Dawn Elliott is Blue & Gold Distinguished Professor and chair of the Department of Biomedical Engineering. A biomechanical engineer by training, she is internationally known for her research focused on low back pain and osteoarthritis, studying how and why the intervertebral spine and cartilage break down with aging and developing and testing therapeutics used in treatment. Elliott, who joined UD in 2011 as director of the biomedical engineering program, spent 12 years in the University of Pennsylvania’s Departments of Orthopaedic Surgery and Bioengineering. She is a Fellow of the American Institute for Medical and Biological Engineering and the American Society of Mechanical Engineers, where she has served on the Bioengineering Division executive committee and in 2012 chaired the Summer Bioengineering Conference in Puerto Rico. Elliott earned a bachelors degree in mechanical engineering from University of Michigan, a masters of engineering mechanics from University of Cincinnati and a doctoral degree in biomedical engineering from Duke University.
Eric M. Furst
Chair, Department of Chemical and Biomolecular Engineering
Eric Furst, professor and chair in the Department of Chemical and Biomolecular Engineering, joined the UD faculty in 2001. His research focuses on the physics and chemistry of colloidal, polymeric, biomolecular, and other soft materials. These findings have applications in complex fluids engineering, biotechnology, and nanomaterials for energy conversion. He is a Fellow of the American Chemical Society and the 2016 recipient of UD’s College of Engineering Excellence in Teaching Award. Furst earned a bachelor’s degree with university honors in chemical engineering from Carnegie Mellon University and master’s and doctoral degrees in chemical engineering from Stanford University.
Chair, Computer & Information Sciences
Kathleen McCoy, who joined the University of Delaware in 1985, is professor and chair of the Department of Computer & Information Sciences. Her research focuses on computational linguistics/natural language processing (in particular, natural language generation) and accessibility for people with disabilities. McCoy earned her bachelor’s degrees in computerand information sciences from the University of Delaware. Shereceived her master’s and Ph.D. degrees in computer and information sciences from the University of Pennsylvania. McCoy served as director of UD’s Center for Applied Science and Engineering in Rehabilitation from 2000-2009. She has also been co-chair (2012-2013) and chair (2013-2014) of the College of Engineering Standing Committee on Diversity. McCoy is currently Editor-in-Chief of the ACM Transactions on Accessible Computing(TACCESS).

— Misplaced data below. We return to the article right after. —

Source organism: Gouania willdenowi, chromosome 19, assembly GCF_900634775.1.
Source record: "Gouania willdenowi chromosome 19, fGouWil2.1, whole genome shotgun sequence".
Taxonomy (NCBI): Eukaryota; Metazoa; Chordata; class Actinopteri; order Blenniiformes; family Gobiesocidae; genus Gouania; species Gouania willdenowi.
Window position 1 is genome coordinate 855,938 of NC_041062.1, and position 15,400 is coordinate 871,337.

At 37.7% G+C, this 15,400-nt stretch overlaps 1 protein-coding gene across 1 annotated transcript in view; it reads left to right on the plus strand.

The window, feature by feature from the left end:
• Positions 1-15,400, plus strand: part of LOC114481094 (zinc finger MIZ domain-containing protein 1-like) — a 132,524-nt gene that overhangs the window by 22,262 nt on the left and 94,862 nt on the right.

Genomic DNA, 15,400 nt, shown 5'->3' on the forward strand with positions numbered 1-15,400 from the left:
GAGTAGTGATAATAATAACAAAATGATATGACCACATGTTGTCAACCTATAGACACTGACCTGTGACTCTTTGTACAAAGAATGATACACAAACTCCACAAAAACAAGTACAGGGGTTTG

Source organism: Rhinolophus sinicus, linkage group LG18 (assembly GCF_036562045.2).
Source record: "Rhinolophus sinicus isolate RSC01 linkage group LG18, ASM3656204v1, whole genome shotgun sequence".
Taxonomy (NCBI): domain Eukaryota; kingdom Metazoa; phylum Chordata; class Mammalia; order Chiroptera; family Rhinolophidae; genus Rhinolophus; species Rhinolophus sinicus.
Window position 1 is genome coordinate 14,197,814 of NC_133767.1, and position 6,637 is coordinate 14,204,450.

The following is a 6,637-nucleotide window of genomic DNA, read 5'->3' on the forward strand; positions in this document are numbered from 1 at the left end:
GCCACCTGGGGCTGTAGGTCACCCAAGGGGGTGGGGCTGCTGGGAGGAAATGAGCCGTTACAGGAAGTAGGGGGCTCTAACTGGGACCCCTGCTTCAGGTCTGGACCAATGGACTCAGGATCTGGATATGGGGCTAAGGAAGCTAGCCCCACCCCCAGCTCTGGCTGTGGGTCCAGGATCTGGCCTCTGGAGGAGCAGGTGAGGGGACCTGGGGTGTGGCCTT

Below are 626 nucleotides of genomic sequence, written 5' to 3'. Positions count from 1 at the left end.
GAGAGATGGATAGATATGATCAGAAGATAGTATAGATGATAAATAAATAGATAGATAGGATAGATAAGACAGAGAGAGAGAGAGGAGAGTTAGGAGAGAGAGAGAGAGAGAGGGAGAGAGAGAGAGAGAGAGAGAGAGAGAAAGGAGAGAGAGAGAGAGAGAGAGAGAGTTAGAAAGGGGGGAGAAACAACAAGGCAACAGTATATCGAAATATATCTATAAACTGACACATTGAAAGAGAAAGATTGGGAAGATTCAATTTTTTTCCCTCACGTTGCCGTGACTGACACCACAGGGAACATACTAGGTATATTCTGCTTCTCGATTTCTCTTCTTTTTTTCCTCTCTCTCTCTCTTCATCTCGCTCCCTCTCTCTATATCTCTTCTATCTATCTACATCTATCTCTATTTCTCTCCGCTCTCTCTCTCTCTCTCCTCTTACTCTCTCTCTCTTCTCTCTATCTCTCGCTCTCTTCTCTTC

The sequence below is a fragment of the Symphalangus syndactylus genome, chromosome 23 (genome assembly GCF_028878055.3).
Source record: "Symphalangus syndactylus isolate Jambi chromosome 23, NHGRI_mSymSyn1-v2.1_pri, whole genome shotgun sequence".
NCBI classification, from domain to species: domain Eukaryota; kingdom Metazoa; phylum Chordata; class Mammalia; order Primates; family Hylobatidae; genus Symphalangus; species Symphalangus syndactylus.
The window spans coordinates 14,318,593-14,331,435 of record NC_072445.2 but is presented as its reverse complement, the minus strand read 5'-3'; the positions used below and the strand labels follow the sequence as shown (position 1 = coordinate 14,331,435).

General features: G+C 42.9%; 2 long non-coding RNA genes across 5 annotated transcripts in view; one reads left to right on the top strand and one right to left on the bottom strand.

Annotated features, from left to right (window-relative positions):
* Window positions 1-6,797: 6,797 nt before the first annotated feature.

Chair, Department of Civil & Environmental Engineering
Sue McNeil, chair of the Department of Civil and Environmental Engineering, joined UD’s faculty in 2005. She also teaches in the School of Public Policy and Administration and is a former director of the Disaster Research Center. McNeil’s research centers on transportation asset management, life-cycle costing, application of advanced technologies, economic analysis, condition assessment and deterioration modeling, and decision support. She is a distinguished member of the American Society of Civil Engineers(ASCE) and the Editor-in-Chief of ASCE’s Journal of Infrastructure Systems. Her research has been supported by the National Science Foundation, the United States Department of Transportation, Delaware Department of Transportation and the U.S. Chamber of Commerce. She earned bachelor’s degrees in civil engineering at the University of Newcastle in Australia and a master’s and doctoral degree from Carnegie Mellon University.
Chair, Department of Materials Science & Engineering
Darrin Pochan is professor and chair of the Department of Materials Science and Engineering. His research expertise is in developing new nanostructures and functional soft materials through the assembly of polymers and biomolecules like peptides and proteins. Pochan, who joined the UD faculty in 1999, is a fellow of the American Physical Society, a fellow of the American Chemical Society and an active member of the Materials Research Society and the Neutron Scattering Society of America. Pochan is also an associate editor for the journal Soft Matter. He earned a bachelor’s degree in chemistry from the University of Wisconsin Madison and a master’s degree and doctorate in polymer science and engineering from University of Massachusetts Amherst.
Chair, Department of Mechanical Engineering
College of Engineering Alumni Distinguished Professor
Ajay Prasad has been at UD since 1992. An Engineering Alumni Distinguished Professor and chair of the Department of Mechanical Engineering, his work with fuel cells and role in developing and directing UD’s Fuel Cell Bus Program has garnered widespread recognition. For eight years, he was the director of the Center for Fuel Cell Research, now known as the Center for Fuel Cells and Batteries. Prasad’s other research interests include lithium-ion batteries, thermoelectric devices, wind and ocean current energy, solar thermal energy, and connected vehicles. He is a Fellow of the American Society of Mechanical Engineering and a recipient of UD’s Excellence in Teaching Award. Prasad earned a bachelor’s degree in mechanical engineering from the Indian Institute of Technology, a master’s in mechanical engineering from the University of Miami, and a doctoral degree in mechanical engineering from Stanford University.